Pink: These numbers, split by hyphens, tend to leave most people at least a little confused. The numbers indicate the primary latency timings, also commonly referred to as alpha timings, of the memory modules. The numbers define the following settings:

tCL – tRCD – tRP - tRAS

The full meanings for the abbreviations are:

tCL: CAS Latency Time
tRCD: DRAM RAS# to CAS# Delay
tRP: DRAM RAS# Precharge
tRAS: Precharge Delay

There is another latency to be aware of, however, and it comes from the secondary latency set (which is not often displayed) and is referred to as tRRD. Depending on the relationship of this latency to the chipset’s functions, this can sometimes be blamed for Front Side Bus (FSB) manipulation. If hitting an FSB wall, try loosening this setting by one or two values. If no changes are found, tighten up the values again to the original or tighter timings to maintain responsiveness.

A classic example of tRRD influencing FSB was on the initial release of the GIGABYTE GA-X38-DQ6 which could run tight timings, such as:

tCL: 4
tRCD: 4
tRP: 4
tRAS: 10
tRC: 4

But to push through to high 500MHz to 550+MHz FSB, unlike competing manufacturers with X38 boards that can maintain tight tRRD settings at high FSB, the GA-X38-DQ6 could not; as such it had to have the tRRD relaxed to a value of eight or nine to succeed at high FSB overclocking. Interestingly the GIGABYTE board didn’t incur a hefty performance hit for requiring such a relaxed setting change to this particular secondary latency.

As these settings all indicate latency values; for maximum performance the latencies should be set as tight as the memory modules will allow for a given frequency while maintaining stability and reasonable voltages.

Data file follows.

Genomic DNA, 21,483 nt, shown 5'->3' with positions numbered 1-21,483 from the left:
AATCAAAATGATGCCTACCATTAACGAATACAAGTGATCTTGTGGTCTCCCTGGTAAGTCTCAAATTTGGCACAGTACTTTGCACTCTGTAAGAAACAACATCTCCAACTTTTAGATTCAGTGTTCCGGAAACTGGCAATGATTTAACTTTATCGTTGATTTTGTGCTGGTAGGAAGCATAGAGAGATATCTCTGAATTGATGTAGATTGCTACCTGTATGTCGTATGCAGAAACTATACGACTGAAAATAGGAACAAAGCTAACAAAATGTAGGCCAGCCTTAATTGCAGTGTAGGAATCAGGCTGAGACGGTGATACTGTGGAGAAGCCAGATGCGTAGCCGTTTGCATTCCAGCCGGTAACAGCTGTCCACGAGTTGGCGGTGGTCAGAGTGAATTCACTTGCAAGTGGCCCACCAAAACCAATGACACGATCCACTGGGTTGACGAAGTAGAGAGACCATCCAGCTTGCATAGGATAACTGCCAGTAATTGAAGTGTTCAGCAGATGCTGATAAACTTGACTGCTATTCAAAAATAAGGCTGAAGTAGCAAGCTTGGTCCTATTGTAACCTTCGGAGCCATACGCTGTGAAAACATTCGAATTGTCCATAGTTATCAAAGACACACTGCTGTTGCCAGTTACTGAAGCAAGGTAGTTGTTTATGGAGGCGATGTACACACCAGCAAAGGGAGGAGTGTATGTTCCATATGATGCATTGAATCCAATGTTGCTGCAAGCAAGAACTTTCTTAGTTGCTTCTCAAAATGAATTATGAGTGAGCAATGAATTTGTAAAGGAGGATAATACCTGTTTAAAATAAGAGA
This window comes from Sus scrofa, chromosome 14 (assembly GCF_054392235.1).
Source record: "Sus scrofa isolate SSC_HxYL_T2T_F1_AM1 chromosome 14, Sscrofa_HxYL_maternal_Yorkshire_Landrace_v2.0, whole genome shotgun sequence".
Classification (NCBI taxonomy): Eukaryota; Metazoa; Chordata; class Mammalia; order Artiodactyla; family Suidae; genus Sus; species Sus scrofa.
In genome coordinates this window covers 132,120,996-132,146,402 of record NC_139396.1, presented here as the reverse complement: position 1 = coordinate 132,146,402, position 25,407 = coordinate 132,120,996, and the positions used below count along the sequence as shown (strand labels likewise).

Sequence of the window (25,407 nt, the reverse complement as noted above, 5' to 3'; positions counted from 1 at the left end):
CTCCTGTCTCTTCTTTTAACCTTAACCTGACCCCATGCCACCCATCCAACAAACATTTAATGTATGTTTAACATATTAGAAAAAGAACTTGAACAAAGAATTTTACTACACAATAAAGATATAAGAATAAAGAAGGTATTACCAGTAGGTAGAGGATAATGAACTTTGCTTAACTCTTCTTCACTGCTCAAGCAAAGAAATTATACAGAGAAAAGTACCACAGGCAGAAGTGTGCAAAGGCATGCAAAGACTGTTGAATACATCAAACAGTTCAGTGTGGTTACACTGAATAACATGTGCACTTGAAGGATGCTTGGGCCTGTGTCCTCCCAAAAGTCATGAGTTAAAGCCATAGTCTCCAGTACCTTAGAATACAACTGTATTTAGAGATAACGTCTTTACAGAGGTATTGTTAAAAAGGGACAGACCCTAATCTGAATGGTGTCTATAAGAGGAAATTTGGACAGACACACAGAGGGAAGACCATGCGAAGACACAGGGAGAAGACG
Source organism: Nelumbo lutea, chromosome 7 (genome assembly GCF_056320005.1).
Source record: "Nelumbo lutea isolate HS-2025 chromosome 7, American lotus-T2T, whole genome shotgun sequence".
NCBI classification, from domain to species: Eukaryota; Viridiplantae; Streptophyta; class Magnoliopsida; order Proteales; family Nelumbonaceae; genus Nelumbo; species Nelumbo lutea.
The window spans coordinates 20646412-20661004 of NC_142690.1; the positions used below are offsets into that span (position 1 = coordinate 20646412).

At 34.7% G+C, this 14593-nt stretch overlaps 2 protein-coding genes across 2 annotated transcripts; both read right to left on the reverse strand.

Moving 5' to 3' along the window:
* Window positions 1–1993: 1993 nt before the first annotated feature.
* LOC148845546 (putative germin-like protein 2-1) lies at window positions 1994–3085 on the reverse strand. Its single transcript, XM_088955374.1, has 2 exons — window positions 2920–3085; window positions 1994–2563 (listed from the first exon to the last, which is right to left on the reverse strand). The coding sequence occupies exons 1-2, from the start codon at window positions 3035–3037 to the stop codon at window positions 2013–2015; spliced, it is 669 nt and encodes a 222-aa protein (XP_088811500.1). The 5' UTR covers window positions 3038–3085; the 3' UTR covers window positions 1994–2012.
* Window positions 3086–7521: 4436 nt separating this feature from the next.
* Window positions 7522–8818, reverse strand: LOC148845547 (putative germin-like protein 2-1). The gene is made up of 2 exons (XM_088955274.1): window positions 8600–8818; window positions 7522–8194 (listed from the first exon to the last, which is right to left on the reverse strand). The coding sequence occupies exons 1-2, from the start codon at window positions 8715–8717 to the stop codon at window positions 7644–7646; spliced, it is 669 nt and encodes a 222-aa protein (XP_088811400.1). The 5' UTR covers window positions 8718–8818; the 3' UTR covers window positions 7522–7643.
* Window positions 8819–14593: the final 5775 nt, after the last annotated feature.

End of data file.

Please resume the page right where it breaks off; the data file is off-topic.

Purple: The purple alpha-numeric indicates the command rate that the memory operates at. This rate is commonly set at a value of one command per cycle, known as 1T, or two commands per cycle, which is known as 2T.

The command rate indicates the numbers of cycles before the next line of commands can be issued. Therefore, issuing commands every cycle opposed to every two cycles will often obtain increased performance. How big this gain is depends on the chipset and other factors outside of this tutorial.

In the DDR1 generation performance memory ran on a 1T command rate and commonly a strong memory performance deficit would be incurred if set to a 2T command rate. With the initial move to DDR2 the only command rate available (and only for Intel platforms for a number of years as AMD maintained the use of DDR1) was 2T. This in effect brought with it the expected memory performance deficit.

Interestingly, as development continued, especially on the side of the platform chipsets and the continued development and performance increase of DDR2 memory, this deficit was soon made largely insignificant unless you were chasing every last drop of performance from the system. Intel chipsets started to support a 1T command rate, however many enthusiasts found minimal performance gain and further restrictions on the maximum frequency and latencies when utilising the 1T command rate. That said, the gain of 1T opposed to 2T command rate is almost always appreciated by the hardcore performance nut.

Orange: The orange value indicates the amount of voltage to be used for a given set of memory modules. This can also be represented as a range, for example 2.0v – 2.2v and is inclusive. The voltage value is given to define the general voltages needed to maintain the stock frequencies as given in the rest of the module specifications. It has been quite common to find these voltage values to be a little generous to assure every stick specified to run the given timings can do it. Often the memory, particularly when Micron based, can either run the specified timings at less voltage or run considerably tighter timings and/or higher frequency. For example, the majority of Micron D9 based memory (particularly D9GMH and D9GKX ICs) can operate at DDR2-1000 4-4-4-12 when rated for DDR2-1066 5-5-5-15 or DDR2-800 4-4-4-10.

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This feature appeared in the May, 2008 issue of Atomic Magazine